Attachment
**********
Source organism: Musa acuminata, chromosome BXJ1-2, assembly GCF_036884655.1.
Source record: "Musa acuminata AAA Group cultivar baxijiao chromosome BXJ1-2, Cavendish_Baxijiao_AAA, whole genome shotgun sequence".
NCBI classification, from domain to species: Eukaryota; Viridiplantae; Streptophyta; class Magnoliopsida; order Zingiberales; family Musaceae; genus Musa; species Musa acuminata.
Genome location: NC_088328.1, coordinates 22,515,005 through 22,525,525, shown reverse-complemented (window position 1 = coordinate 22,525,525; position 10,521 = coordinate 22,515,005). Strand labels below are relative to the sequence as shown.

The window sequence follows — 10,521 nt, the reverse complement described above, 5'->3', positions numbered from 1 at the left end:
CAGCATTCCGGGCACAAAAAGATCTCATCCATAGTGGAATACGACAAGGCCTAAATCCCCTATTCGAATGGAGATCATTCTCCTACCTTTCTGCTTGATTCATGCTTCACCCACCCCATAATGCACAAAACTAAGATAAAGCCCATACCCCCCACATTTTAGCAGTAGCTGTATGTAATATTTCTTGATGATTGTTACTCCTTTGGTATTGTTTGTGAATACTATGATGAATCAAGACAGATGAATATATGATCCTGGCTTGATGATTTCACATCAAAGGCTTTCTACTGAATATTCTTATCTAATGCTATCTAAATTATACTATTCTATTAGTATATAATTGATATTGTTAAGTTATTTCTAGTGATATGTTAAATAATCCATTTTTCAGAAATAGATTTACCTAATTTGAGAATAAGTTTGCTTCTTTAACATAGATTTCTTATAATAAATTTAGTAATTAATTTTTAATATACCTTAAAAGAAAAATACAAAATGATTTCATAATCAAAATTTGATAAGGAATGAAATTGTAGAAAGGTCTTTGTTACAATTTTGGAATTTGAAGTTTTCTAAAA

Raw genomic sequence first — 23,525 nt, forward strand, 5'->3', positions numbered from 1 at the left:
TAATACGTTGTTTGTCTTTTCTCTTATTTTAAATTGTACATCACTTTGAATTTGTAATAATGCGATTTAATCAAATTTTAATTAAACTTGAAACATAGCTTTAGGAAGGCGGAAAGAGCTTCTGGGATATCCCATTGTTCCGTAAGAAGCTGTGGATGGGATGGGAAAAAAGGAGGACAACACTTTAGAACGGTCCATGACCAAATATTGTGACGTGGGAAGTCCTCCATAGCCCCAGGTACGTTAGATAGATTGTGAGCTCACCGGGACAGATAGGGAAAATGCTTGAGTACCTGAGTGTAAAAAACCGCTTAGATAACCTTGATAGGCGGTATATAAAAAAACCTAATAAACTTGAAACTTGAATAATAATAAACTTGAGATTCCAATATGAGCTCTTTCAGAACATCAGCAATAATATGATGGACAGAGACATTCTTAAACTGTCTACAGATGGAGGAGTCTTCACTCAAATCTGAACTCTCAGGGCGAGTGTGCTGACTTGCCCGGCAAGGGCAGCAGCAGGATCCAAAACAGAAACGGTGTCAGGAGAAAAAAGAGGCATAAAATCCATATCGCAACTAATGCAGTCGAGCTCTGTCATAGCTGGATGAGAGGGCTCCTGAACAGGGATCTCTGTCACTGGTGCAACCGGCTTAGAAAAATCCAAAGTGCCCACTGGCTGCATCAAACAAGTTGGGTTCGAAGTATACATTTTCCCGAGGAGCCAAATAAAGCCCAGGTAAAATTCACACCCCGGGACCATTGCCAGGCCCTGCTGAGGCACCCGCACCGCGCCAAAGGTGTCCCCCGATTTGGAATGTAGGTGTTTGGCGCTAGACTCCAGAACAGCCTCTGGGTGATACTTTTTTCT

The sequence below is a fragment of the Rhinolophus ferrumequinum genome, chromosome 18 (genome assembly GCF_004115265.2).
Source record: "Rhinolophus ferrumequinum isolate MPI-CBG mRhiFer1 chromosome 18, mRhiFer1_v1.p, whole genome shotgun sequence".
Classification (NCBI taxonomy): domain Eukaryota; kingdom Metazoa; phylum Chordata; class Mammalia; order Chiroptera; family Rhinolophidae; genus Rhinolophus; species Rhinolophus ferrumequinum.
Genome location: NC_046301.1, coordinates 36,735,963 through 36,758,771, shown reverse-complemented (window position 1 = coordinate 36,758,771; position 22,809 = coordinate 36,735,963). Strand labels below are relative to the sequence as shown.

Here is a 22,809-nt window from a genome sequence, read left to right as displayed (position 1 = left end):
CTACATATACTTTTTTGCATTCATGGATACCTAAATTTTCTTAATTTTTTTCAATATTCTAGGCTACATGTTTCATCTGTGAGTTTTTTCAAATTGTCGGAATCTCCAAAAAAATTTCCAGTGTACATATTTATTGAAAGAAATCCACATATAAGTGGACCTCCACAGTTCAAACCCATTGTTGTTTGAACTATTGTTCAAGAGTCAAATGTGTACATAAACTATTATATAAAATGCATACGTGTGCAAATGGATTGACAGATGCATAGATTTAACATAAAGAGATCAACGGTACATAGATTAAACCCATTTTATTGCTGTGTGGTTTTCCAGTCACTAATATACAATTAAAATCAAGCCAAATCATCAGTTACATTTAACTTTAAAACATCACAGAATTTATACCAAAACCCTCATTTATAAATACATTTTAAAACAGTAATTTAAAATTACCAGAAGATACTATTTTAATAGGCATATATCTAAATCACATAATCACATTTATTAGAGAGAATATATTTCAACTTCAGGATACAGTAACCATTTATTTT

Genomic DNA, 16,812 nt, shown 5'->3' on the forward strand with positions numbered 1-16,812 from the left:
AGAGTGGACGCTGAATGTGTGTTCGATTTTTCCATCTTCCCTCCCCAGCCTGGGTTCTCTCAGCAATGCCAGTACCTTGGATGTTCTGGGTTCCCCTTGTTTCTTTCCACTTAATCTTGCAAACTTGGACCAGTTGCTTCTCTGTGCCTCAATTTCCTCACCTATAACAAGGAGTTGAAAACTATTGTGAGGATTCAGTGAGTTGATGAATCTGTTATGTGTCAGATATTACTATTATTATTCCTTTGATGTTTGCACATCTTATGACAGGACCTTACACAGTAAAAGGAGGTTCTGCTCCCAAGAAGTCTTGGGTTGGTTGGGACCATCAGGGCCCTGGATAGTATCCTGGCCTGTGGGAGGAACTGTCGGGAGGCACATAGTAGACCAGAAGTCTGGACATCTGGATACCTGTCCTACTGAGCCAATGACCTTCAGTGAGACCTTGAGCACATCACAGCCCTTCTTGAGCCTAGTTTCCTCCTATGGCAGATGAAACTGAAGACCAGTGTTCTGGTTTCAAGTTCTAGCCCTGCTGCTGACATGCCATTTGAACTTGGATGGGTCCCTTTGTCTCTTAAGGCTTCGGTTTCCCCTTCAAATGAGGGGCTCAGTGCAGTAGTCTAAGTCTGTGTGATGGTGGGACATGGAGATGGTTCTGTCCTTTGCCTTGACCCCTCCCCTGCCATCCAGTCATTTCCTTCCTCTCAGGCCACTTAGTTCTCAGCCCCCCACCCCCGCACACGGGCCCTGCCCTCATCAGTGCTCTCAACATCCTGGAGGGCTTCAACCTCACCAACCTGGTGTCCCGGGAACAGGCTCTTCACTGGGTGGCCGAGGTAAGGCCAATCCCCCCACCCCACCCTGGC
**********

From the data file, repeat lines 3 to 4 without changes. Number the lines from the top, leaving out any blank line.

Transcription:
NCBI classification, from domain to species: Eukaryota; Viridiplantae; Streptophyta; class Magnoliopsida; order Zingiberales; family Musaceae; genus Musa; species Musa acuminata.
Genome location: NC_088328.1, coordinates 22,515,005 through 22,525,525, shown reverse-complemented (window position 1 = coordinate 22,525,525; position 10,521 = coordinate 22,515,005). Strand labels below are relative to the sequence as shown.